Julie Desk Is An Email-Based Virtual Assistant To Help You Schedule Meetings And Appointments

From the same French startup behind WePopp, an app that makes it easier for friends to plan events together, comes Julie Desk, a new ‘virtual assistant’ to handle the back-and-forth typically associated with scheduling meetings and appointments.

The AI-driven service shuns the need for a separate app and, similar to U.S. competitor X.ai, uses the humble CC: field in your email client as its interface.

Julie DeskSimply CC “Julie” at the start of or during an email thread with the person you want to schedule a meeting with, and, in theory, the virtual assistant will take care of the rest.

This includes offering up potential meeting times — pulled in from your Google Calendar, Microsoft Exchange, or iCloud account — confirming the agreed time and place, adding it to your schedule, and sending out the appropriate calendar invites.

Furthermore, all of this takes place via email, using human-friendly language, as if Julie is a real person.

“Not everyone can afford a personal assistant, but a lot of people handle many appointments and meetings on a daily basis,” says co-founder and CEO Julien Hobeika, when asked to explain the premise behind Julie Desk.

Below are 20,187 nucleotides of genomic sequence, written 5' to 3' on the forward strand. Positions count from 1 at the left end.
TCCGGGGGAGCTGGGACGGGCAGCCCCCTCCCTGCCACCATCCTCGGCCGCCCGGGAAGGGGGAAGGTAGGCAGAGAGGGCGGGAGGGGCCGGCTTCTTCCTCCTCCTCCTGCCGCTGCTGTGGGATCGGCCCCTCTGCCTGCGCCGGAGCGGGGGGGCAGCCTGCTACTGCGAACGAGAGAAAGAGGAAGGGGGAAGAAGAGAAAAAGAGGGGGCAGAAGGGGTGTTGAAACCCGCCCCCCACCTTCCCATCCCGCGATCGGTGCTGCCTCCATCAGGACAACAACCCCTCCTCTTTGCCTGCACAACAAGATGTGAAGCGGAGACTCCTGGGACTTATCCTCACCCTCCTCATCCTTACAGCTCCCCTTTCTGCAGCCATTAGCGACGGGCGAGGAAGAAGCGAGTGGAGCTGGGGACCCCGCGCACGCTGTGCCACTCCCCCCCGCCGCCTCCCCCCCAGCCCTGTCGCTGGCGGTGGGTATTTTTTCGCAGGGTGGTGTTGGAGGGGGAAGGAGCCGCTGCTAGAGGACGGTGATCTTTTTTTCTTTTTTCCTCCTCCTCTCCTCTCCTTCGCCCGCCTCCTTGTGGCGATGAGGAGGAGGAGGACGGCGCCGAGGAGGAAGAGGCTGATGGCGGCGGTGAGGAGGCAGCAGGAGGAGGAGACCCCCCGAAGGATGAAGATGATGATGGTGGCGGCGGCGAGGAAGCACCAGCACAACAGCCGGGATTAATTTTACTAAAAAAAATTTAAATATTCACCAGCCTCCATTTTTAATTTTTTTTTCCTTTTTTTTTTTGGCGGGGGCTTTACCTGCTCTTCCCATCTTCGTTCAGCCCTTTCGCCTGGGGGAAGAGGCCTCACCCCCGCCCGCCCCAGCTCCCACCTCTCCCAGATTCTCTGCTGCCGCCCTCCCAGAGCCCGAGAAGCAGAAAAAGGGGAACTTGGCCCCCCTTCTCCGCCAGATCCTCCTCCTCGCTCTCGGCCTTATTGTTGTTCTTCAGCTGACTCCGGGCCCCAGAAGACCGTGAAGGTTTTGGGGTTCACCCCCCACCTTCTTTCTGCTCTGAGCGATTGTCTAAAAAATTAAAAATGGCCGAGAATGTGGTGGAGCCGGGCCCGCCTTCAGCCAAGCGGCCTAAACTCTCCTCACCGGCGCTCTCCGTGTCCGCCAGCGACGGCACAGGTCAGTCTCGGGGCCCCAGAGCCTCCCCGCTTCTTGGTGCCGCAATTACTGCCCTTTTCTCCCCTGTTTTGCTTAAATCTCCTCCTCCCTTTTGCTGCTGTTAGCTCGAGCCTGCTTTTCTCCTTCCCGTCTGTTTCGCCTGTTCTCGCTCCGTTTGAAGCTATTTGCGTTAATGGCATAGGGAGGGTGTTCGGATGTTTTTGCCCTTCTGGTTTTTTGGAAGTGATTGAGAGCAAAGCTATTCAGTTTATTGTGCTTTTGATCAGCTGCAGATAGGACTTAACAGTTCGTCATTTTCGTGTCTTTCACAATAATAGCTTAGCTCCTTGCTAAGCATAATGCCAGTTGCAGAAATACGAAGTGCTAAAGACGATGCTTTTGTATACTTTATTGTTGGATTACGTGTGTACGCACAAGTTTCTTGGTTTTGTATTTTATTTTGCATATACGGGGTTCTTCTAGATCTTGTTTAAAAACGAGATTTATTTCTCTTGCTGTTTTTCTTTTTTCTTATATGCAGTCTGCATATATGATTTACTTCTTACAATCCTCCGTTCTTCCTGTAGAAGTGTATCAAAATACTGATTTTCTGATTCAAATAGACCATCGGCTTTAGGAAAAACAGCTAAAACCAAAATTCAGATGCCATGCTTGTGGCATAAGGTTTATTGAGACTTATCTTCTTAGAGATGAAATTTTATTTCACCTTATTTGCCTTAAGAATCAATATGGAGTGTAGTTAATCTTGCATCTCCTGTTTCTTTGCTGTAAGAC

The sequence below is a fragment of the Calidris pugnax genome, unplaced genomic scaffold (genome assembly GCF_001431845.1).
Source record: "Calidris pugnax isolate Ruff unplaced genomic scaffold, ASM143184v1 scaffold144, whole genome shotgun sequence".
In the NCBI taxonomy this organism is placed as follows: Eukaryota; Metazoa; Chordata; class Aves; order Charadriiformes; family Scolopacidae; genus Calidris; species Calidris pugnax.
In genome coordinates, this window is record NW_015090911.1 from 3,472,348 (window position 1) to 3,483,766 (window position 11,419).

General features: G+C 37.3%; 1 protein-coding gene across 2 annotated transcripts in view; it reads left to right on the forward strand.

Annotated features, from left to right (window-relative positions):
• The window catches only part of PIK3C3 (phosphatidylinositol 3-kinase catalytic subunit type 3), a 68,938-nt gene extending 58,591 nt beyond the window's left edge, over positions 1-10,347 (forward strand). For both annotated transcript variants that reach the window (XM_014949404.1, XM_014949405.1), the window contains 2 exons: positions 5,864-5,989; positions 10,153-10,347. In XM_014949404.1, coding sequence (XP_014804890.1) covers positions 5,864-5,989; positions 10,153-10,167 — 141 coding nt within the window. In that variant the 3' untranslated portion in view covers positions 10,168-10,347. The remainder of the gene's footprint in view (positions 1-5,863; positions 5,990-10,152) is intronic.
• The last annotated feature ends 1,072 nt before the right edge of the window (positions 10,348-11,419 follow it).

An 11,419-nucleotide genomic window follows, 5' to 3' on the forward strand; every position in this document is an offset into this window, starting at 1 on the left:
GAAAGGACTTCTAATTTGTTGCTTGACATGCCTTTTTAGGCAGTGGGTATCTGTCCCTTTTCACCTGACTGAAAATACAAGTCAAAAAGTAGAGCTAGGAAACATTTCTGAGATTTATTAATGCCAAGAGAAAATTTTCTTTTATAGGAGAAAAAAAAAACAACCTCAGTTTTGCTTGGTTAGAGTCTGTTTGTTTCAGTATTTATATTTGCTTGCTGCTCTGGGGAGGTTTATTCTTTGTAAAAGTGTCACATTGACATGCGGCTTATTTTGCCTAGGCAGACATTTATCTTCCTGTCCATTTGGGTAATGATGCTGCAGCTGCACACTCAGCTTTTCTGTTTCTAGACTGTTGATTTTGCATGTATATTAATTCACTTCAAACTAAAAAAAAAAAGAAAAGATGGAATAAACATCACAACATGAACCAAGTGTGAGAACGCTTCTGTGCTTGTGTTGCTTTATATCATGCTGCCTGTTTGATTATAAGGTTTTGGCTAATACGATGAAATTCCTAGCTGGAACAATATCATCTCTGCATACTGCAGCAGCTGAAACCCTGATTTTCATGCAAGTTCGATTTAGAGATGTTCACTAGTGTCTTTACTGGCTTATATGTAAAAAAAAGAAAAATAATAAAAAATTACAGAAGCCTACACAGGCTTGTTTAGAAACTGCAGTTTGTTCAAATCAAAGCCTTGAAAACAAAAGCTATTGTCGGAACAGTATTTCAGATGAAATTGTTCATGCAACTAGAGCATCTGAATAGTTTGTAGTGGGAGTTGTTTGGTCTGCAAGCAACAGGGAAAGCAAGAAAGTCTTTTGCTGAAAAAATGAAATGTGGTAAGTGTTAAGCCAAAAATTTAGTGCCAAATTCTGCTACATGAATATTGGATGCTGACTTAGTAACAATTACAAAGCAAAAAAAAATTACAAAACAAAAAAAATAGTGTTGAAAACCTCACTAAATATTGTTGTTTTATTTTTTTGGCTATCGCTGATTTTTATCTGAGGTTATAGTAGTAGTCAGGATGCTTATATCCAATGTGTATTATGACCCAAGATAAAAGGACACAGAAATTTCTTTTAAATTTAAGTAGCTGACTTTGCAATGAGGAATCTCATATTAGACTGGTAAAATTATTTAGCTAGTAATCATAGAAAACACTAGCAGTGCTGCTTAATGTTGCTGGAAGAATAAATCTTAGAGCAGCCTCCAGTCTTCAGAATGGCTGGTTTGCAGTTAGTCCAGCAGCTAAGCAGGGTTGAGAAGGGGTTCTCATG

“Based on our WePopp (and WeTime) experiences, we figured out that for those that felt the most pain in scheduling, offering them a tool that they’ll need to install and eventually get used to wasn’t the right solution. So we thought, let’s reuse all of our technology but instead of having our user running it as a regular tool, we would run it for them each time Julie is summoned by email.”

Hobeika says this also required a “huge step forward” from the startup’s previous apps, in order to develop the required Natural Language Processing (NLP) and Artificial Intelligence (AI) elements of the service. “It was a major decision during our pivot,” he adds.

To that end, Julie Desk isn’t wholly reliant on AI, but, so as to negate any false positives (which could have a devastating effect on a person’s schedule) also employs humans to oversee the work of Julie.

“At the moment the tech is using a lot of NLP for extracting relevant information from emails sent to Julie and a 50 per cent AI/50 per cent human combo,” says Hobeika. “What I mean by that is the AI is still at a learning stage so the AI is suggesting behavior for the service and a human is there to supervise and confirm that the behavior is indeed correct for the current situation. But as you can guess, the more we schedule appointments the better the AI.”

In other words, by utilising machine-learning, the virtual assistant should get smarter. However, Hobeika tells me that the human element, which is also what sets it apart from much better funded X.ai, will be kept for as long as necessary to enable Julie Desk to cope with “every edge case possible”.